The effects of global warming on an extremely invasive plant in French Polynesia are not as profound as once hoped.
The South American miconia tree, known as the 'green cancer' due to its ability to overwhelm other species, has decimated two thirds of the vegetation of French Polynesia.
In a new study, researchers from the University of Alcalá in Spain have identified 91 countries at risk of colonisation by the plant.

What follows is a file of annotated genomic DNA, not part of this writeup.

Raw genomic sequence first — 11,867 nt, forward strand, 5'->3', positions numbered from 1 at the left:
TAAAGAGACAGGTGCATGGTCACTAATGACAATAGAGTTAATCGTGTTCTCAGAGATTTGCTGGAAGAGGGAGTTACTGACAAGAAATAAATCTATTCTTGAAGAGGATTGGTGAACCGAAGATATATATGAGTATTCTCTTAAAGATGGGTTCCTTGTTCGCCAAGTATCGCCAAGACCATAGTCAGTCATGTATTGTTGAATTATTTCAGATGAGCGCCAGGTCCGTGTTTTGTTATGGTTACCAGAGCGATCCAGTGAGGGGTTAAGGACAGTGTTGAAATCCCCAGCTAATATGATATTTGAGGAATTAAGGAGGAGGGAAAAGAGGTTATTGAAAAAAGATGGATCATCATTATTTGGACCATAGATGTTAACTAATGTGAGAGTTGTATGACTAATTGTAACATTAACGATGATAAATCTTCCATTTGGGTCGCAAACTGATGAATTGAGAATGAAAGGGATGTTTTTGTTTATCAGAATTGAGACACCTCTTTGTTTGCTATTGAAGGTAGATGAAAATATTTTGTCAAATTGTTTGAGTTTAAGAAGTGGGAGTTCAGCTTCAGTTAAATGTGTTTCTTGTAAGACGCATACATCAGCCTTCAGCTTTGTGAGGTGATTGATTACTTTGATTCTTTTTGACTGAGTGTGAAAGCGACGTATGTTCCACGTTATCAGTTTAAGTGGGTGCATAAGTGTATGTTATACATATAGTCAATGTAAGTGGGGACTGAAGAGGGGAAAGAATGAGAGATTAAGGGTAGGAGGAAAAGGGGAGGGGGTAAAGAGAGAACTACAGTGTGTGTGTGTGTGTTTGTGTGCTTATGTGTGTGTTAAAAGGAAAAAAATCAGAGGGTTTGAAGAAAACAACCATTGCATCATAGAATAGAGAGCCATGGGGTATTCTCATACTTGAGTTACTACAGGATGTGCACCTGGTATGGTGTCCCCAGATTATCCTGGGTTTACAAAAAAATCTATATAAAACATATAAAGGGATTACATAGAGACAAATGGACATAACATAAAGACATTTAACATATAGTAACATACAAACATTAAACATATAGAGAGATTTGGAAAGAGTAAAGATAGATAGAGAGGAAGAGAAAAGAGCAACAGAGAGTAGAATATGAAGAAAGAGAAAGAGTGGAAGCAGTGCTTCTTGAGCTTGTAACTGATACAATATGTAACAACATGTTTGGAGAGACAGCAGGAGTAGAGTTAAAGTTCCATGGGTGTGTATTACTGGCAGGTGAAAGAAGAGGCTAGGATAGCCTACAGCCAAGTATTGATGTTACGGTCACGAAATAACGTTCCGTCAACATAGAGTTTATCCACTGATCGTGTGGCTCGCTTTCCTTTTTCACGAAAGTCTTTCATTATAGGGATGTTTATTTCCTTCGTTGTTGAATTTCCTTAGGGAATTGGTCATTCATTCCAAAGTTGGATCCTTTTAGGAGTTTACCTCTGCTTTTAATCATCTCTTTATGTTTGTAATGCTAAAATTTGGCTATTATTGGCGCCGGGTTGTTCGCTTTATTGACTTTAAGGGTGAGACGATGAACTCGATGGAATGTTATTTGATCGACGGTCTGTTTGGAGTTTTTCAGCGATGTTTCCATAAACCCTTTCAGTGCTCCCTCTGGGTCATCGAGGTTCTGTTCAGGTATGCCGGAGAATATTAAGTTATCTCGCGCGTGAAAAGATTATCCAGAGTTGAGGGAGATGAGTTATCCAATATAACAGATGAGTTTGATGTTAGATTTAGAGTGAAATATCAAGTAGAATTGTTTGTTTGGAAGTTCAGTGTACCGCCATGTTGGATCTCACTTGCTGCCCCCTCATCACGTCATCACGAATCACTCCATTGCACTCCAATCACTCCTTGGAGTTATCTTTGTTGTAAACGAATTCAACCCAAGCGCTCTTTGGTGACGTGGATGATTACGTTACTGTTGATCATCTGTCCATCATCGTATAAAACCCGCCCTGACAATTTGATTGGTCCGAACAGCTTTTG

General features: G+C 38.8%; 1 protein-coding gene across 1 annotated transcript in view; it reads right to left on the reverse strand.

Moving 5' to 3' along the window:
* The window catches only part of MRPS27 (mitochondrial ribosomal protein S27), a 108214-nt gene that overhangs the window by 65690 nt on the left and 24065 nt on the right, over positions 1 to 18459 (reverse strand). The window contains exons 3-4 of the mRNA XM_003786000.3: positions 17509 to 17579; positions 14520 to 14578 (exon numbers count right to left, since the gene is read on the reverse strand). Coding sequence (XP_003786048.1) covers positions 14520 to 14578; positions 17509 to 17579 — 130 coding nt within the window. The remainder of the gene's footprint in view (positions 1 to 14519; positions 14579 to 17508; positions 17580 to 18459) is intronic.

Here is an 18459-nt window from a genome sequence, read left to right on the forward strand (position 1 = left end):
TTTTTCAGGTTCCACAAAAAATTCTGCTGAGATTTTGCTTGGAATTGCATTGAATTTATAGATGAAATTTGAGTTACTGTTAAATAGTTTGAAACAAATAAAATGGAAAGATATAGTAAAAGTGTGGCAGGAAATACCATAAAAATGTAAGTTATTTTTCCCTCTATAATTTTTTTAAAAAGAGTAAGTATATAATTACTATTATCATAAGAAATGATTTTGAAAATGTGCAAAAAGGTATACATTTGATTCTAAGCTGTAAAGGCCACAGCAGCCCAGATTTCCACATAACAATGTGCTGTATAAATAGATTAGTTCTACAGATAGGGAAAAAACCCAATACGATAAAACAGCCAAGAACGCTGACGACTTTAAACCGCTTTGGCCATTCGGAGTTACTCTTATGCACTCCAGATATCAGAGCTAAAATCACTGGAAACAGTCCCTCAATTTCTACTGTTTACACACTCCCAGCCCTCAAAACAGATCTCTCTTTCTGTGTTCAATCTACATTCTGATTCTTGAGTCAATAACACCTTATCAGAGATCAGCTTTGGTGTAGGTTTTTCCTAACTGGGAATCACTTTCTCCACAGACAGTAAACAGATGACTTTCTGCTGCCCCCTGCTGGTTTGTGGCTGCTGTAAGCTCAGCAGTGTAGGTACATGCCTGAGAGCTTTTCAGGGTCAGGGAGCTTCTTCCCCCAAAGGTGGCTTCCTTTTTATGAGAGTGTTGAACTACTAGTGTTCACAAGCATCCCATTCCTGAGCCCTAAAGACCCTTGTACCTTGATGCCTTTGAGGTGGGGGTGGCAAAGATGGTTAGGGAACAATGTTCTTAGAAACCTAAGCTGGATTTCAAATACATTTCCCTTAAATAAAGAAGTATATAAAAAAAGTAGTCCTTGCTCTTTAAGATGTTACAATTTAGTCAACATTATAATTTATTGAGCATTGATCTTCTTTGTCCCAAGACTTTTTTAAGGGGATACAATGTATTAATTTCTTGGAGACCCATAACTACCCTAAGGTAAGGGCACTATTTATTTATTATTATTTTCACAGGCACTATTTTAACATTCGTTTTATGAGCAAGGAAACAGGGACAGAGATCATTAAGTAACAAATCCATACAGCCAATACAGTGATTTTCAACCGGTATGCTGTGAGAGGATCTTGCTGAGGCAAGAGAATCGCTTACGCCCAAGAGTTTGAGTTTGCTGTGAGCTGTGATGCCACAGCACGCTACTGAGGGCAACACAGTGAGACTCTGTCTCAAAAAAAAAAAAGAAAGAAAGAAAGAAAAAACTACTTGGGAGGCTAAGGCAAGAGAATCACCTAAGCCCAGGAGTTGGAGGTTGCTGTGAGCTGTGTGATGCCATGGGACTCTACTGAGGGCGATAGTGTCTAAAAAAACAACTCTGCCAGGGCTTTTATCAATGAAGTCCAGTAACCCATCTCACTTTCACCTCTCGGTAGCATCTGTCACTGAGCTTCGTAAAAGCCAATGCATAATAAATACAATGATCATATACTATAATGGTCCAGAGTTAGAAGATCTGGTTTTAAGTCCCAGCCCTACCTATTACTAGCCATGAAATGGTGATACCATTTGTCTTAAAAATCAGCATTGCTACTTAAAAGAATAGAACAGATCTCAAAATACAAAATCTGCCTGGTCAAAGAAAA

Researcher, Noelia González Muñoz, says originally it looked like global warming could save the day.
"At the beginning it was like wow this is so cool, maybe climate change is going to win by itself with Miconia, once we look really at our results, climate change is going to mostly reduce the suitable areas of the species but in it's native range. But in contrast in the invaded range it's not going to be reduced."
The research team have produced global maps of areas susceptible to the plant, and hope they will alert people to take action and stop miconia from spreading.